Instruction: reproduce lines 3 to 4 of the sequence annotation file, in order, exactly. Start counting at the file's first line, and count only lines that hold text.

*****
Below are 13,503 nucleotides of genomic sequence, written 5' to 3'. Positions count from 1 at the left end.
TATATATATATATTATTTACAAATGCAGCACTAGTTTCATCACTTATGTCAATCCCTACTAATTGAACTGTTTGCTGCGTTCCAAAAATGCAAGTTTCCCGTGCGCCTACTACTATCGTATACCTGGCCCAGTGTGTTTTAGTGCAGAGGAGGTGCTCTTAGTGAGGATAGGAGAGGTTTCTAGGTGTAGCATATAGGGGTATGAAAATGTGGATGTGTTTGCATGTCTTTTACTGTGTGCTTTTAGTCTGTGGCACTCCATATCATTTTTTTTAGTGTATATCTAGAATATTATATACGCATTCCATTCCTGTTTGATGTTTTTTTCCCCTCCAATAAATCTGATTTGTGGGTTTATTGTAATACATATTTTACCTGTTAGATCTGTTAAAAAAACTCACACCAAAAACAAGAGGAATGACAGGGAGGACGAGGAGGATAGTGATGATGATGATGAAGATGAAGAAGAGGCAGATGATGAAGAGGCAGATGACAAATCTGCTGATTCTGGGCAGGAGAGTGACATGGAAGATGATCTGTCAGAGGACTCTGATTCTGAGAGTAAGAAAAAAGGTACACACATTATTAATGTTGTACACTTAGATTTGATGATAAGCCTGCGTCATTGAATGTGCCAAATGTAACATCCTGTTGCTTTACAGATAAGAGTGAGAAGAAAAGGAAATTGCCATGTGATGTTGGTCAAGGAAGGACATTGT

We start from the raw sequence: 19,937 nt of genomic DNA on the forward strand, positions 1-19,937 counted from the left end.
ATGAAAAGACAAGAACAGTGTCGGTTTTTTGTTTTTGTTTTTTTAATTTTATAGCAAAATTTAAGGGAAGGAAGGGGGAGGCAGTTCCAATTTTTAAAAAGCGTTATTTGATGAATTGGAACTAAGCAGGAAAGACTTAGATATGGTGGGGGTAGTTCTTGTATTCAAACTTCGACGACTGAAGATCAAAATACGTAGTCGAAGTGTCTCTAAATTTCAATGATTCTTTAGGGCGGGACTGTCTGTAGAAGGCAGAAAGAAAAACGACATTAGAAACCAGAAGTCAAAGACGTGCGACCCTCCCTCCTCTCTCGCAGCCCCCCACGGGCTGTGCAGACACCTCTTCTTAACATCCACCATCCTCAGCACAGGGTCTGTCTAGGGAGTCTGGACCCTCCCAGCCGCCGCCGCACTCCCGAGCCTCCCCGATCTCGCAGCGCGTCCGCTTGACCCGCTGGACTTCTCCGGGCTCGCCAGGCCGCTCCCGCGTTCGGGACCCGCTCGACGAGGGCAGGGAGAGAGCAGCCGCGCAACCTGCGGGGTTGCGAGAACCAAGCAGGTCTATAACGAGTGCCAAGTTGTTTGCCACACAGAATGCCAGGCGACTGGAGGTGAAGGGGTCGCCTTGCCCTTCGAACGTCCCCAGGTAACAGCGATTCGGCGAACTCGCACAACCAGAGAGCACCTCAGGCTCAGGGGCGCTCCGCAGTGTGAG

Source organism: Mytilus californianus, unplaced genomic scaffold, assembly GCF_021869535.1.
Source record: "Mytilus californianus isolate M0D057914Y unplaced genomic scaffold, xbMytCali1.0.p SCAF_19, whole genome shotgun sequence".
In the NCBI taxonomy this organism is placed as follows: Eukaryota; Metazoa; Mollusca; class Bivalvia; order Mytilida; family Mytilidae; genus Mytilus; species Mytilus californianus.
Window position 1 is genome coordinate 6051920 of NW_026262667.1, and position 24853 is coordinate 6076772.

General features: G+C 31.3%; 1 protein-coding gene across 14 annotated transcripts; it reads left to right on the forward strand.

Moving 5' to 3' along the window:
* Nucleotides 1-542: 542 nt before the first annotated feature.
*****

We start from the raw sequence: 19,937 nt of genomic DNA on the forward strand, positions 1-19,937 counted from the left end.
ATGAAAAGACAAGAACAGTGTCGGTTTTTTGTTTTTGTTTTTTTAATTTTATAGCAAAATTTAAGGGAAGGAAGGGGGAGGCAGTTCCAATTTTTAAAAAGCGTTATTTGATGAATTGGAACTAAGCAGGAAAGACTTAGATATGGTGGGGGTAGTTCTTGTATTCAAACTTCGACGACTGAAGATCAAAATACGTAGTCGAAGTGTCTCTAAATTTCAATGATTCTTTAGGGCGGGACTGTCTGTAGAAGGCAGAAAGAAAAACGACATTAGAAACCAGAAGTCAAAGACGTGCGACCCTCCCTCCTCTCTCGCAGCCCCCCACGGGCTGTGCAGACACCTCTTCTTAACATCCACCATCCTCAGCACAGGGTCTGTCTAGGGAGTCTGGACCCTCCCAGCCGCCGCCGCACTCCCGAGCCTCCCCGATCTCGCAGCGCGTCCGCTTGACCCGCTGGACTTCTCCGGGCTCGCCAGGCCGCTCCCGCGTTCGGGACCCGCTCGACGAGGGCAGGGAGAGAGCAGCCGCGCAACCTGCGGGGTTGCGAGAACCAAGCAGGTCTATAACGAGTGCCAAGTTGTTTGCCACACAGAATGCCAGGCGACTGGAGGTGAAGGGGTCGCCTTGCCCTTCGAACGTCCCCAGGTAACAGCGATTCGGCGAACTCGCACAACCAGAGAGCACCTCAGGCTCAGGGGCGCTCCGCAGTGTGAG